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MWYH: Why Canned Frosting Sucks (And How to Fix It)

Icing and frosting cakes, cookies, cupcakes, and everything else under the sun is a labor of love, especially with goopy canned frosting making the task that much harder. Let’s chat about how we can improve store-bought frosting.

So, when you first open your can of frosting to either steal a spoonful for yourself (I’ve eaten chocolate frosting by the spoonful out of the can–no shame, you’re safe here) or just frost something, it looks firm. Absolutely prime for plopping onto a sheet cake or loading into a piping bag, right? However, you and I both know it’s deceiving you. Straight out of the can, it loses its form and becomes a certified sugary mess, sliding off your cupcakes and unevenly spreading across your sheet cake or cookies. Here are some tips and tricks to avoiding the mess and getting arguably more delicious homemade-ish icing.


Get Mixin’

One way to salvage store-bought frosting is to break out the electric hand mixer and reintroduce air into the mixture. By whipping the frosting on a low to medium setting, you’ll notice the frosting becomes much fluffier right off the bat as it aerates. After about a minute or two, check and see if it’s a consistency that you like. Once satisfied, you can either load it into a piping bag or spoon it right onto your treats. If you worry you won’t have enough frosting to go around after aerating (and you probably won’t) go ahead and buy an extra can or two.


Make It Taste Better, Please

There are plenty of reasons why canned frosting might not be your favorite despite the convenience, but it doesn’t have to be that way forever. Luckily, there are many ways to make the frosting to your liking and solve common problems.


The frosting is too sweet! 

Add a pinch of salt to balance it out.


It’s not sweet enough!

Confectioner’s sugar is the main ingredient of homemade frosting and can absolutely sweeten store-bought frosting as well. 


There isn’t enough flavor or it tastes dull. 

Add 1-2 teaspoons of vanilla extract to buttercream or vanilla frosting. For chocolate frosting, a teaspoon or two of coffee (or diluted instant coffee in a pinch) can deepen the flavor. For festive fall flavors, a ½ teaspoon of pumpkin pie spice, allspice, or cinnamon can brighten the taste.

For fruit frostings like strawberry or blueberry, purchase the freeze-dried fruit and break it down to a fine powder with a food processor or use a premade fruit powder instead. Mix in the power and you’ll have frosting with a more natural fruity flavor.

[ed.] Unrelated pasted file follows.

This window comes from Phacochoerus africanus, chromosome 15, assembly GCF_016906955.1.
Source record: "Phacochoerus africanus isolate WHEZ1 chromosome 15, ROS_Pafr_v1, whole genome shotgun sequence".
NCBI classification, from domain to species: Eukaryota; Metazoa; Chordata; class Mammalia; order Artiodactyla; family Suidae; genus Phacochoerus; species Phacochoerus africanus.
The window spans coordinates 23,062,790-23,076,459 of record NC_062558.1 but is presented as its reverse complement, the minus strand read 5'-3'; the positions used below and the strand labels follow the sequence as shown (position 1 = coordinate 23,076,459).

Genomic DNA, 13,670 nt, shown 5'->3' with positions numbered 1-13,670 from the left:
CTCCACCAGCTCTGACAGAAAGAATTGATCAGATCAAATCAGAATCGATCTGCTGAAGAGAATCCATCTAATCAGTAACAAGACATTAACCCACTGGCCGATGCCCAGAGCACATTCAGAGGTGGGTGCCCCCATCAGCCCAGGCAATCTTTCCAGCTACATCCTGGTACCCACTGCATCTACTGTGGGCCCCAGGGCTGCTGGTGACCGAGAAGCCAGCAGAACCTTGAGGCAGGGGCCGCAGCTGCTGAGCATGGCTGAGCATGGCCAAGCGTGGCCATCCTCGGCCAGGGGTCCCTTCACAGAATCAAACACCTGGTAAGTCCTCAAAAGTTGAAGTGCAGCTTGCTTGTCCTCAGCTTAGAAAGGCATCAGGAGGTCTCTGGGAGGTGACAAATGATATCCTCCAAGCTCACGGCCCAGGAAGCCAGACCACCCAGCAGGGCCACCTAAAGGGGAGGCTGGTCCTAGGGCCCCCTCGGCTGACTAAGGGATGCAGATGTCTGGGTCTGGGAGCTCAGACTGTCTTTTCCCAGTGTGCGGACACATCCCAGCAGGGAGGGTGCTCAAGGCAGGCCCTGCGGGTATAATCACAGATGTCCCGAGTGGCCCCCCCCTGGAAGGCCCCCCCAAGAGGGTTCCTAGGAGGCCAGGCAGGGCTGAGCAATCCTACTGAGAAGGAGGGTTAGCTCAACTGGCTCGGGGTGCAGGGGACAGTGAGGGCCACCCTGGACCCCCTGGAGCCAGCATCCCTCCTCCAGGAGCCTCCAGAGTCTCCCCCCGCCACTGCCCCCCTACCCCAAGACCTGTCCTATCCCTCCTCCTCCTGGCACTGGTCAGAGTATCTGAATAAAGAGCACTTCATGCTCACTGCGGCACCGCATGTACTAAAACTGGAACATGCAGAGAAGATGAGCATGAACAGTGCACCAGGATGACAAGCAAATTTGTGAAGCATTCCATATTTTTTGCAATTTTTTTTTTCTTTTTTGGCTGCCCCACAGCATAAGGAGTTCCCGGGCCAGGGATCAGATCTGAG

*Note: While your first thought may be to use a fruit puree or jelly, don’t let the intrusive thoughts win. Adding puree, jam, or jelly will add a lot of water to the frosting, making it virtually unusable as the existing ingredients can’t soak up the additional liquid. If you would like to incorporate fresh fruit, puree, or jam, either use it as a filling in the cake, pipe it in the middle of the cupcake, or decorate frosting with fresh fruit on top. This will save you heartache and a lesson!


It isn’t rich enough and it’s too sweet.

Cream cheese. Cream cheese solves most problems in the baking world. Let an 8-ounce package of cream cheese come to room temperature then thoroughly combine it with the frosting.


It’s too heavy and too sweet!

Heavy whipping cream is another holy grail of baking. To make frosting lighter for cakes and cupcakes, add equal parts cream to frosting until the consistency is perfect. If you add too much and the frosting becomes runny, you can save it by slowly adding a tablespoon of confectioner’s sugar until it’s back to normal.

All in all, baking is hard for beginners and even seasoned bakers. Sometimes, you’re going to mess up or not be able to find or make what you’re imagining and that’s okay. Don’t throw your apron and oven mitts away just yet–learning is all about failing and trying again until you master the technique. Keep at it and reap the sweet rewards of victory!

Family Food

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